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Language, Timothy ...

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Jimithyh

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My W.I.P is set in 16th Century Tudor England and I find myself not only seeking out appropriate language for my characters but also writing with words that have existed since the 1500s. It feels right to do so, but I wonder if I am making more work for myself, or perhaps even dating the tale before its even seen the light of day.

Anyone else have similar experiences?
 

Paul Whybrow

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It's a problem I had when writing my first novel, which featured a serial killer who'd been turned into a killing machine by conscription as a boy soldier in the Bosnian-Serbian wars of the 1980s. A theme of the novel was desensitisation towards violence, how appalling incidents become part of the entertainment industry, with onlookers more likely to take out their phones to video car crash victims than to rescue them—sadly, this has actually happened.

To get this point across, I was tempted into referring to various atrocities in the conflicts over the ages in Bosnia to explain my villain's lack of empathy. This would have meant lots of footnotes in a conventional printed book, but as I'd just discovered the joys of hyperlinks in ebooks I ended up with lots of highlighted words. This looks awful and puts the story into forbidden 'tell-not-show' territory and is an info-dump too. It made me more of a history lecturer than a story teller.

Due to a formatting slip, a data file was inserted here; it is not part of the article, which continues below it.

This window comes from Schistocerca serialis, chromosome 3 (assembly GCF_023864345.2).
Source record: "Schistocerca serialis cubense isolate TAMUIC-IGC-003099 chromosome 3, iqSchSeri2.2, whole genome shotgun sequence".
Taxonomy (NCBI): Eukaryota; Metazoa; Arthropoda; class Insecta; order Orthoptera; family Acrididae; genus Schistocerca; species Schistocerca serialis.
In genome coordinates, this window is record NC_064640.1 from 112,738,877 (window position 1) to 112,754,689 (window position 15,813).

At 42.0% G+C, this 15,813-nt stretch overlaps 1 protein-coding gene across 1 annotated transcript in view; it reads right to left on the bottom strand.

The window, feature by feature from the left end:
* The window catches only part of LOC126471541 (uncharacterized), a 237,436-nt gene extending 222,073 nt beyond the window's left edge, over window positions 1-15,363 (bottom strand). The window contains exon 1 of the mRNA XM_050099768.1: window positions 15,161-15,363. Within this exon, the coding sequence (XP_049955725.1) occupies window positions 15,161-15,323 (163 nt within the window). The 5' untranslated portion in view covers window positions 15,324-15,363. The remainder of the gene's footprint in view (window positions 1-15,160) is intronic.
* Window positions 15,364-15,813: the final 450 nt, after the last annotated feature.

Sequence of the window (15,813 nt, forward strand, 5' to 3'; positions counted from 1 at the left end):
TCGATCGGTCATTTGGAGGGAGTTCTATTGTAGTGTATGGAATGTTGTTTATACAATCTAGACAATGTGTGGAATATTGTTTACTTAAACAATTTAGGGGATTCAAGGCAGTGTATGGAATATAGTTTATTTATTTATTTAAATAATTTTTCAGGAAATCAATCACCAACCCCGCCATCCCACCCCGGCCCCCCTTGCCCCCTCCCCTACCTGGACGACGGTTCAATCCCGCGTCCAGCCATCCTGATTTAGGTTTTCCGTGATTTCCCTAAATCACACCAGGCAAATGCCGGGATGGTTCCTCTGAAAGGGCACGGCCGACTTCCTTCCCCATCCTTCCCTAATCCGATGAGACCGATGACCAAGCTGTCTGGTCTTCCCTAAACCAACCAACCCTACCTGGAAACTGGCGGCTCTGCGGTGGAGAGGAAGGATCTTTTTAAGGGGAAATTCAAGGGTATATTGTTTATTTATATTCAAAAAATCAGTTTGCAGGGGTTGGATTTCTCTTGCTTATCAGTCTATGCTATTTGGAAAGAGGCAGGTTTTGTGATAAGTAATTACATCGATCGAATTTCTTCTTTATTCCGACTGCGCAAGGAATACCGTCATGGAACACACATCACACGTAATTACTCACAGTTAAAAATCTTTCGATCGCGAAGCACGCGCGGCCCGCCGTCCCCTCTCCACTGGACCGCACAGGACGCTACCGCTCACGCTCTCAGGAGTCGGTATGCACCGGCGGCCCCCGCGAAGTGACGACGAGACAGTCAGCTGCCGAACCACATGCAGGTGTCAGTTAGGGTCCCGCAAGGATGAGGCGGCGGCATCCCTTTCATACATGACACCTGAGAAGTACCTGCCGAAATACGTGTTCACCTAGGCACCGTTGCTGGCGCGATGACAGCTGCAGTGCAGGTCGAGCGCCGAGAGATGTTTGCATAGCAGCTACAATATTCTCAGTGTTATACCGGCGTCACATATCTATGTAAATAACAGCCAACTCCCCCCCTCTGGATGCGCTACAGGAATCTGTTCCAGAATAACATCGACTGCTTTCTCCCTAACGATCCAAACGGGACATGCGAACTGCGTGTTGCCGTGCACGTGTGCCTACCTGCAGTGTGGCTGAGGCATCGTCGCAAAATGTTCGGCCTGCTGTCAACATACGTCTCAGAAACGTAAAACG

In the last couple of years, with another novel completed and another one on the way, I've decided that if a reader using a Kindle or other e-reading device wants to find out more about an unusual word or historical reference, then they can highlight it themselves and right click to search Google.

C.J. Sansom writes historical thrillers set in Tudor times, which have more humanity to them than the much praised Hilary Mantel. His modern way with language jarred a little when I first read it, after the formality of Mantel's phrasing, but I prefer it. I care about Matthew Sheldrake and his friends more than the precise characterisations of historical figures in Wolf Hall.

C. J. Sansom: The Official Website - Shardlake
 

Robinne Weiss

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An assessor once told me that I should remove all "real" info from a novel, because "if the reader is interested, she'll look it up." I wondered if that was actually true, and then my son mentioned that he was intrigued by a mention of a disease in my book and looked it up. Woo hoo! It works.

But this is getting off the subject, isn't it? The question is about the use of language. There is definitely a sub-genre of novels set in a historical period and written as though they were written in that time period. If it's done well, it can be delightful, though I'm sure you turn off many potential readers with it.
 
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K.J. Simmill

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There's something similar in writing fantasy, genuine speech is definitely important. It would be inappropriate for my eothads, who speak a different native dialect, to know outside colloquialisms, or for any of my characters to drop into Stoke on Trent dialect "a'right luv just nipping up town duck. Want owt?" Lol. Anyway some things don't belong in writing (I don't talk like that by the way) that includes in the narrative. One of my alpha reader's jobs it to highlight anything that sounds local so I can amend it, in the same way your native would need to reflect the time. I read a lot, I like a book using little used or forgotten words. It adds authenticity to the story, but the key is in moderation. Enough but not too much.
 
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